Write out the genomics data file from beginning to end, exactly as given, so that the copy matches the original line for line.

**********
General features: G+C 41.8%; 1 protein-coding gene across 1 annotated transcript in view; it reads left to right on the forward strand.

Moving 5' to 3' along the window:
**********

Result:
General features: G+C 41.8%; 1 protein-coding gene across 1 annotated transcript in view; it reads left to right on the forward strand.

Moving 5' to 3' along the window: